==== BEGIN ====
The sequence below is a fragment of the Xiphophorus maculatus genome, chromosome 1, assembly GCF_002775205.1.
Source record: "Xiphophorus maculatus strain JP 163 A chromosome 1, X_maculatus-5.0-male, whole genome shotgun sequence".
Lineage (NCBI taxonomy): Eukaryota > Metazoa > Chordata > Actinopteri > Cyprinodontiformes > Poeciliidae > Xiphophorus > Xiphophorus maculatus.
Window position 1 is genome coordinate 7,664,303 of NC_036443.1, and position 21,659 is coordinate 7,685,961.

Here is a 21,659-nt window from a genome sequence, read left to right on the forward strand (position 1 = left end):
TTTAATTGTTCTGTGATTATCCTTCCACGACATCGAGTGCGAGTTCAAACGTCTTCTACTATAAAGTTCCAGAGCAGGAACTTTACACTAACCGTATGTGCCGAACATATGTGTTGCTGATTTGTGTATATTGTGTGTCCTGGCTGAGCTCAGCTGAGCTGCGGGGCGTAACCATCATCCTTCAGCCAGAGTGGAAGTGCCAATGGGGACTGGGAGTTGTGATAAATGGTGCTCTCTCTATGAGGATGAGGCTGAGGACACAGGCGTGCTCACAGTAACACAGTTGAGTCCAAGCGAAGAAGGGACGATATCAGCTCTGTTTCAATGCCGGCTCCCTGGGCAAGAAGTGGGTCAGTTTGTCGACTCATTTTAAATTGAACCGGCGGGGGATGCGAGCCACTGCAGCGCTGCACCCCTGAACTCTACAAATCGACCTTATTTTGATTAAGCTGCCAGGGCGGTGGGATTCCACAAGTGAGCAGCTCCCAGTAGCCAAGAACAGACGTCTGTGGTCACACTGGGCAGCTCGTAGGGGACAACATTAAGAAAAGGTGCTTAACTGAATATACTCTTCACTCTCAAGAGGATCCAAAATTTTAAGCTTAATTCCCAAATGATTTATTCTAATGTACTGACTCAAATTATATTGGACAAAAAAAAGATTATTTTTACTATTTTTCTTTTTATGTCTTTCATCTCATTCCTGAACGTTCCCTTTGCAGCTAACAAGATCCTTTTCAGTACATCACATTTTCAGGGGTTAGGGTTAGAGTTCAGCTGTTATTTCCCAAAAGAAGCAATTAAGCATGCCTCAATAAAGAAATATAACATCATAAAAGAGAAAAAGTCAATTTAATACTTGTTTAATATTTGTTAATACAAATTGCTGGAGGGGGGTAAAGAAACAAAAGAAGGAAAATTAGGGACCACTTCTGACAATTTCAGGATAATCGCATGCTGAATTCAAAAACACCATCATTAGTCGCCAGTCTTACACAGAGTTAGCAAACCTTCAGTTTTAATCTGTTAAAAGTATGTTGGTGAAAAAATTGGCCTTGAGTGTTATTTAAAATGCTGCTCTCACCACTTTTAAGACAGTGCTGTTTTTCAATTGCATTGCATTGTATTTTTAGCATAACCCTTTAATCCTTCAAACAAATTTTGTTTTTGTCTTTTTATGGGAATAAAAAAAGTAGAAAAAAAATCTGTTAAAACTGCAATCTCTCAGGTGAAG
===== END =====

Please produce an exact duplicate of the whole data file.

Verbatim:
The sequence below is a fragment of the Xiphophorus maculatus genome, chromosome 1, assembly GCF_002775205.1.
Source record: "Xiphophorus maculatus strain JP 163 A chromosome 1, X_maculatus-5.0-male, whole genome shotgun sequence".
Lineage (NCBI taxonomy): Eukaryota > Metazoa > Chordata > Actinopteri > Cyprinodontiformes > Poeciliidae > Xiphophorus > Xiphophorus maculatus.
Window position 1 is genome coordinate 7,664,303 of NC_036443.1, and position 21,659 is coordinate 7,685,961.

Here is a 21,659-nt window from a genome sequence, read left to right on the forward strand (position 1 = left end):
TTTAATTGTTCTGTGATTATCCTTCCACGACATCGAGTGCGAGTTCAAACGTCTTCTACTATAAAGTTCCAGAGCAGGAACTTTACACTAACCGTATGTGCCGAACATATGTGTTGCTGATTTGTGTATATTGTGTGTCCTGGCTGAGCTCAGCTGAGCTGCGGGGCGTAACCATCATCCTTCAGCCAGAGTGGAAGTGCCAATGGGGACTGGGAGTTGTGATAAATGGTGCTCTCTCTATGAGGATGAGGCTGAGGACACAGGCGTGCTCACAGTAACACAGTTGAGTCCAAGCGAAGAAGGGACGATATCAGCTCTGTTTCAATGCCGGCTCCCTGGGCAAGAAGTGGGTCAGTTTGTCGACTCATTTTAAATTGAACCGGCGGGGGATGCGAGCCACTGCAGCGCTGCACCCCTGAACTCTACAAATCGACCTTATTTTGATTAAGCTGCCAGGGCGGTGGGATTCCACAAGTGAGCAGCTCCCAGTAGCCAAGAACAGACGTCTGTGGTCACACTGGGCAGCTCGTAGGGGACAACATTAAGAAAAGGTGCTTAACTGAATATACTCTTCACTCTCAAGAGGATCCAAAATTTTAAGCTTAATTCCCAAATGATTTATTCTAATGTACTGACTCAAATTATATTGGACAAAAAAAAGATTATTTTTACTATTTTTCTTTTTATGTCTTTCATCTCATTCCTGAACGTTCCCTTTGCAGCTAACAAGATCCTTTTCAGTACATCACATTTTCAGGGGTTAGGGTTAGAGTTCAGCTGTTATTTCCCAAAAGAAGCAATTAAGCATGCCTCAATAAAGAAATATAACATCATAAAAGAGAAAAAGTCAATTTAATACTTGTTTAATATTTGTTAATACAAATTGCTGGAGGGGGGTAAAGAAACAAAAGAAGGAAAATTAGGGACCACTTCTGACAATTTCAGGATAATCGCATGCTGAATTCAAAAACACCATCATTAGTCGCCAGTCTTACACAGAGTTAGCAAACCTTCAGTTTTAATCTGTTAAAAGTATGTTGGTGAAAAAATTGGCCTTGAGTGTTATTTAAAATGCTGCTCTCACCACTTTTAAGACAGTGCTGTTTTTCAATTGCATTGCATTGTATTTTTAGCATAACCCTTTAATCCTTCAAACAAATTTTGTTTTTGTCTTTTTATGGGAATAAAAAAAGTAGAAAAAAAATCTGTTAAAACTGCAATCTCTCAGGTGAAG